Lent hit before the pandemic did, remember? It seems like so long ago, but I do remember how Ash Wednesday brought about the traditional pious squabbles about how best to observe it — or, more accurately, about how poorly everyone else was observing it. Traditionalists sneered at the soft and feeble neo-Caths whining over the few penances modern Catholics are still obligated to perform; and left-leaners rolled their eyes at the performative masochism inherent in extravagant fasts and self-deprivations. Remember when that what we wrestled with? 

Also according to tradition, I struck a healthy spiritual balance by being annoyed with everyone.

I have scant patience for people who loudly and self-righteously announce they are exempting themselves from fasting because it makes them feel tired, and therefore it must not be healthy, and their God is a God of love who isn’t into that kind of thing, and anyway their Fitbit doesn’t have a way to track “dying to self.”

I also have zero sympathy for Catholics who are passionately in love with their faith as long as it’s gory and dramatic and self-aggrandizing (but when it has to do with loving their fellow man, not so much). Scratch a Twitter Catholic who’s really enthusiastic about old school penance, and you’re pretty likely to find an old school fetishist. (On second thought, don’t scratch him, unless you want him to think you’re asking for some amateur photography in your DM’s.)

So anyway, yeah, I recall heading into Ash Wednesday Mass with a heart full of dust. I don’t know what to tell you. It’s almost like I need a savior. 

One of the conversations around these topics did yield something fruitful, something I somehow never understood before. It is this: Fasting isn’t just an exercise in self-control, and it isn’t just something we do in solidarity with the poor, who have fasting imposed on them.

Fasting is also, maybe even primarily, a way of revealing to ourselves just how helpless we are.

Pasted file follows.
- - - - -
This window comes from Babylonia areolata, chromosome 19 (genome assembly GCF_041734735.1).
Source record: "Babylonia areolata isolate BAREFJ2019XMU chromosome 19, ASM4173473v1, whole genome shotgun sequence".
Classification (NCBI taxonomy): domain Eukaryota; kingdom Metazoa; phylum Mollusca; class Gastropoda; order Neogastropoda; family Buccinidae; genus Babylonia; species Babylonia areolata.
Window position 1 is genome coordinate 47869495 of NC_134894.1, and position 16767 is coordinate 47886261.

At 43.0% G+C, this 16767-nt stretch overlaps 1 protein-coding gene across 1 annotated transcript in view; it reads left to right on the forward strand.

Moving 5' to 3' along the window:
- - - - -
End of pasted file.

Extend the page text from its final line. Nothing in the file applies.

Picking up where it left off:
It’s a way of reminding us something about ourselves which is always true, but gets masked by a razor thin veneer of strength, an illusion of control. We fast not to work our way up to crushing sin with our new spiritual muscles, but because we forget so easily how close we always are to being just plain dead. We fast because we need to be reminded that we are helpless.

Well, just in case you didn’t catch that lesson when Ash Wednesday came around, the virus followed up. And now every single one of us has had a penance, a fast, imposed on us from the outside. Want some food? There isn’t any. Think you’re in charge? Here’s an invisible enemy that can attack you through your mouth, your nose, your eyes. Forgot about death? Here are the bodybags. And there’s not a damn thing you can do about it. 

It’s up to us whether or not we learn from these privations and revelations of the pandemic. We do have free will, and even when our exterior circumstances are out of our control, we still have interior options. 

The same is true with fasting. It’s entirely possible to follow the Church’s guidelines on fasting — to voluntarily undertake this discipline —  but to still do it the wrong way. We can fill ourselves full of beef broth and milk and carbonated beverages and feel as full as possible without actually eating, and thereby miss the full experience of emptiness and want. And we can masochistically revel in the perverse pleasure of our meal-deprived agonies, and end up feeling proud and accomplished at our strength the end of the day. We can waste the opportunity the Church offers us, and make it useless or even harmful. We can miss the point, which is that we are helpless, in need of a savior. 

And the same is true with the privations imposed on us by this pandemic, including the temporary loss of the sacraments.

The last few weeks have been a study in how to get through a pandemic wrong. We can trample each other, steal, hoard, and lie. We can be imprudent and reckless and cruel. We can call each other either communists or fascists based on whether we’re more comfortable with risking the lives of the vulnerable or risking the livelihoods of the poor. We can use our suffering as a chance to tell other Catholics that they, too, would disobey their bishops if they just wanted Jesus badly enough.